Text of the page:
A staffer for Georgia Secretary of State Brad Raffensberger (R) said on Tuesday that he participated in a controversial phone call with Sen. Lindsey Graham and confirmed that he heard the Republican senator ask if state officials could throw out ballots, reports CNN.
The explosive remarks from the staffer, election implementation manager Gabriel Sterling, corroborate Raffensberger’s recent claims about the phone call with Graham, who is one of President Donald Trump’s most outspoken allies.
Raffensperger, a Republican, told the Washington Post on Monday that top Republicans, including Sen. Graham, have applied pressure to have legally cast absentee ballots thrown out. Raffensperger said he has been under increasing pressure by fellow Republicans to find ways to invalidate votes in Georgia, where Joe Biden beat President Trump by a narrow margin. Issues have included matching signatures on absentee ballots and voting machines made by Dominion Voting Systems, which have both been the subject of baseless accusations.
Raffensperger expressed frustration over the situation, saying there has been no credible evidence of significant voter fraud in Georgia. He added that he and his wife have received death threats since the election. “Other than getting you angry, it’s also very disillusioning, particularly when it comes from people on my side of the aisle,” he told the Post.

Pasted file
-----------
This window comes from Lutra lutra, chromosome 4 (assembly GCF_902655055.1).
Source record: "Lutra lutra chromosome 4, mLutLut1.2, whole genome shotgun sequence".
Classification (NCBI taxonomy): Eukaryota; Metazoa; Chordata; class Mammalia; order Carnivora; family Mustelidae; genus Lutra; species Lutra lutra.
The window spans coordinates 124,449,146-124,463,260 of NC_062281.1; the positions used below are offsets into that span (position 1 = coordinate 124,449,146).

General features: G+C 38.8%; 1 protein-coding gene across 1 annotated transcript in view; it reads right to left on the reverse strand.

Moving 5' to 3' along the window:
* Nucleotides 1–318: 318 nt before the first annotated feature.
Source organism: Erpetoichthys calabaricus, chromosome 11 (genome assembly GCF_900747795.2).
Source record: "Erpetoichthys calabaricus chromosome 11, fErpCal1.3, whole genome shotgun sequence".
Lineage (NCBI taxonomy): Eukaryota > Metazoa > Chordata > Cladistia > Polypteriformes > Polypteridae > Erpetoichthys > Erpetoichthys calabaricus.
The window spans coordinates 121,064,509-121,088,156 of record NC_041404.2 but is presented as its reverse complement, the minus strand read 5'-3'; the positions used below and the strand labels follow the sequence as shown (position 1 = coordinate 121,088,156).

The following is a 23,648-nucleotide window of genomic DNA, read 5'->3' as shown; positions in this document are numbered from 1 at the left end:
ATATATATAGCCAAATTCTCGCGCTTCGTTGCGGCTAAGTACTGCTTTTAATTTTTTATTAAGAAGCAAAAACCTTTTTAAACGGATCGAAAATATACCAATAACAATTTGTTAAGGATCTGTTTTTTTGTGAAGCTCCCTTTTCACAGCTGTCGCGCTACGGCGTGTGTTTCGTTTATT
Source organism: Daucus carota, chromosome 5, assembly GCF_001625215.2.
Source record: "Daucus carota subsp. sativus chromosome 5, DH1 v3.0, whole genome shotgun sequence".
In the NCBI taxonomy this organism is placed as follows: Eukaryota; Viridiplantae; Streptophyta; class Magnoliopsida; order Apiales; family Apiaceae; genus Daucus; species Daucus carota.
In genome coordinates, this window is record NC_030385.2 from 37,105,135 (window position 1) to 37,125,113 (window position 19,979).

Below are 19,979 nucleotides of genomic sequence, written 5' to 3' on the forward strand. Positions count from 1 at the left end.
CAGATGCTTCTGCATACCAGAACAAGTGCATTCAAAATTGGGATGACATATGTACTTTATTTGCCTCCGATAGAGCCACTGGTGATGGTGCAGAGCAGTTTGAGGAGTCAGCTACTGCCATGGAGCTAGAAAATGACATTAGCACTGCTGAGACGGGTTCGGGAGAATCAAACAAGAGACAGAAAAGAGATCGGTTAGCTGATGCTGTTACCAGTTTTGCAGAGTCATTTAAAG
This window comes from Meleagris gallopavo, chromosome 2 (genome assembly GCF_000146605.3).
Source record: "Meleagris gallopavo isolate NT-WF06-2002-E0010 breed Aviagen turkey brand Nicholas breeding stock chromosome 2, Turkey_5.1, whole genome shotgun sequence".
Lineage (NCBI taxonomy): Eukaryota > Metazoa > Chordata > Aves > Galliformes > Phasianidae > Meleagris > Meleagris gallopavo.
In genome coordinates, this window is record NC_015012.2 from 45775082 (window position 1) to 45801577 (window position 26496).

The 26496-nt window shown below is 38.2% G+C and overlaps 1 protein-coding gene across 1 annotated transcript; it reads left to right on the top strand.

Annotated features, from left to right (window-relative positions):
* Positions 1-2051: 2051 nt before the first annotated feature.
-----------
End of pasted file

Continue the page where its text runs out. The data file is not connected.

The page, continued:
He told the Post he spoke with Graham, the South Carolina Republican, on Friday, and was asked to “look hard and see how many ballots you could throw out” from counties that had higher rates of non-matching signatures.
Raffensperger does not have that authority and told the Post he was stunned that Graham would suggest that legally filed ballots be rejected.
When contacted by the Post on Monday, Graham denied asking for legal ballots to be excluded.
In response to a question from CNN about the incident, Sterling said on Tuesday, “What I heard was basically discussions about absentee ballots and if a potentially … if there was a percentage of signatures that weren’t really, truly matching, is there some point we could get to, we could say somebody went to a courtroom could say well, let’s throw (out) all these ballots because we have no way of knowing because the ballots are separated.”
“There is no physical ability for this office to do anything along those lines,” Sterling continued, referring to throwing out absentee ballots that have already been deemed legal by local election officials. “If somebody wanted to go that route, they could go the court route.”
Graham’s comments “might have gone a little to the edge of” what people deem acceptable, Sterling said, but added that he understands why Raffensberger and Graham might have interpreted the conversation differently.
“The President is going to continue to fight, his supporters continue to fight,” Sterling said. “Our job is to continue to follow the law, and we were answering process questions… that’s what we were doing on the call.”